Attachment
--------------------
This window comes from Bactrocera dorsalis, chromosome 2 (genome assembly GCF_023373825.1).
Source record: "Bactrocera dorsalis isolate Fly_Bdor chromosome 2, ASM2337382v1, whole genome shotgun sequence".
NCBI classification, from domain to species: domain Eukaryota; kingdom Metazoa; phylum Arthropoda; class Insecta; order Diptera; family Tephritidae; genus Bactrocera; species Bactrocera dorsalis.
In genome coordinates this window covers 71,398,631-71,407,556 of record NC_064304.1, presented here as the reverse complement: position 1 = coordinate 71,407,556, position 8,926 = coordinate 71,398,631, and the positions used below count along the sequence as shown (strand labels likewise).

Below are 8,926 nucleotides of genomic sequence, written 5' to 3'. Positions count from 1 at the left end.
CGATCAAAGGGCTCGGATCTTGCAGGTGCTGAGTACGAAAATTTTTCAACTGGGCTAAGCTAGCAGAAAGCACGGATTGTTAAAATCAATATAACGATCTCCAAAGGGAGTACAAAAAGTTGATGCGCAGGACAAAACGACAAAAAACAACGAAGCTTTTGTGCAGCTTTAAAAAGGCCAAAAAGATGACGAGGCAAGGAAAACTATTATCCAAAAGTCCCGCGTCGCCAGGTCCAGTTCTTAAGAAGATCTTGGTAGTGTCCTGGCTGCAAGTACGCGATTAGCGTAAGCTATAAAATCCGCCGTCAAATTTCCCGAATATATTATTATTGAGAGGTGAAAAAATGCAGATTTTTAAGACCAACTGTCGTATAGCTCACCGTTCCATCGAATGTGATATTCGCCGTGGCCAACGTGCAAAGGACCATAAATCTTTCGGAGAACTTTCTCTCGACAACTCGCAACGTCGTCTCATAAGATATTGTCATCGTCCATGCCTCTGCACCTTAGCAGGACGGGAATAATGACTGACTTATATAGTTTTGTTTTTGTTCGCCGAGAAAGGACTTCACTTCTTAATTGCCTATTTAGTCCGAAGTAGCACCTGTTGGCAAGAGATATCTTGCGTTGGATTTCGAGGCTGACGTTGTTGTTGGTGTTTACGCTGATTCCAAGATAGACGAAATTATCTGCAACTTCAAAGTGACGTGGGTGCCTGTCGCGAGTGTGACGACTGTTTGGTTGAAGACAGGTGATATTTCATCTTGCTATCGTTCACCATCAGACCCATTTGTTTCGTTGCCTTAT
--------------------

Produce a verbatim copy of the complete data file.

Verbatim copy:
This window comes from Bactrocera dorsalis, chromosome 2 (genome assembly GCF_023373825.1).
Source record: "Bactrocera dorsalis isolate Fly_Bdor chromosome 2, ASM2337382v1, whole genome shotgun sequence".
NCBI classification, from domain to species: domain Eukaryota; kingdom Metazoa; phylum Arthropoda; class Insecta; order Diptera; family Tephritidae; genus Bactrocera; species Bactrocera dorsalis.
In genome coordinates this window covers 71,398,631-71,407,556 of record NC_064304.1, presented here as the reverse complement: position 1 = coordinate 71,407,556, position 8,926 = coordinate 71,398,631, and the positions used below count along the sequence as shown (strand labels likewise).

Below are 8,926 nucleotides of genomic sequence, written 5' to 3'. Positions count from 1 at the left end.
CGATCAAAGGGCTCGGATCTTGCAGGTGCTGAGTACGAAAATTTTTCAACTGGGCTAAGCTAGCAGAAAGCACGGATTGTTAAAATCAATATAACGATCTCCAAAGGGAGTACAAAAAGTTGATGCGCAGGACAAAACGACAAAAAACAACGAAGCTTTTGTGCAGCTTTAAAAAGGCCAAAAAGATGACGAGGCAAGGAAAACTATTATCCAAAAGTCCCGCGTCGCCAGGTCCAGTTCTTAAGAAGATCTTGGTAGTGTCCTGGCTGCAAGTACGCGATTAGCGTAAGCTATAAAATCCGCCGTCAAATTTCCCGAATATATTATTATTGAGAGGTGAAAAAATGCAGATTTTTAAGACCAACTGTCGTATAGCTCACCGTTCCATCGAATGTGATATTCGCCGTGGCCAACGTGCAAAGGACCATAAATCTTTCGGAGAACTTTCTCTCGACAACTCGCAACGTCGTCTCATAAGATATTGTCATCGTCCATGCCTCTGCACCTTAGCAGGACGGGAATAATGACTGACTTATATAGTTTTGTTTTTGTTCGCCGAGAAAGGACTTCACTTCTTAATTGCCTATTTAGTCCGAAGTAGCACCTGTTGGCAAGAGATATCTTGCGTTGGATTTCGAGGCTGACGTTGTTGTTGGTGTTTACGCTGATTCCAAGATAGACGAAATTATCTGCAACTTCAAAGTGACGTGGGTGCCTGTCGCGAGTGTGACGACTGTTTGGTTGAAGACAGGTGATATTTCATCTTGCTATCGTTCACCATCAGACCCATTTGTTTCGTTGCCTTAT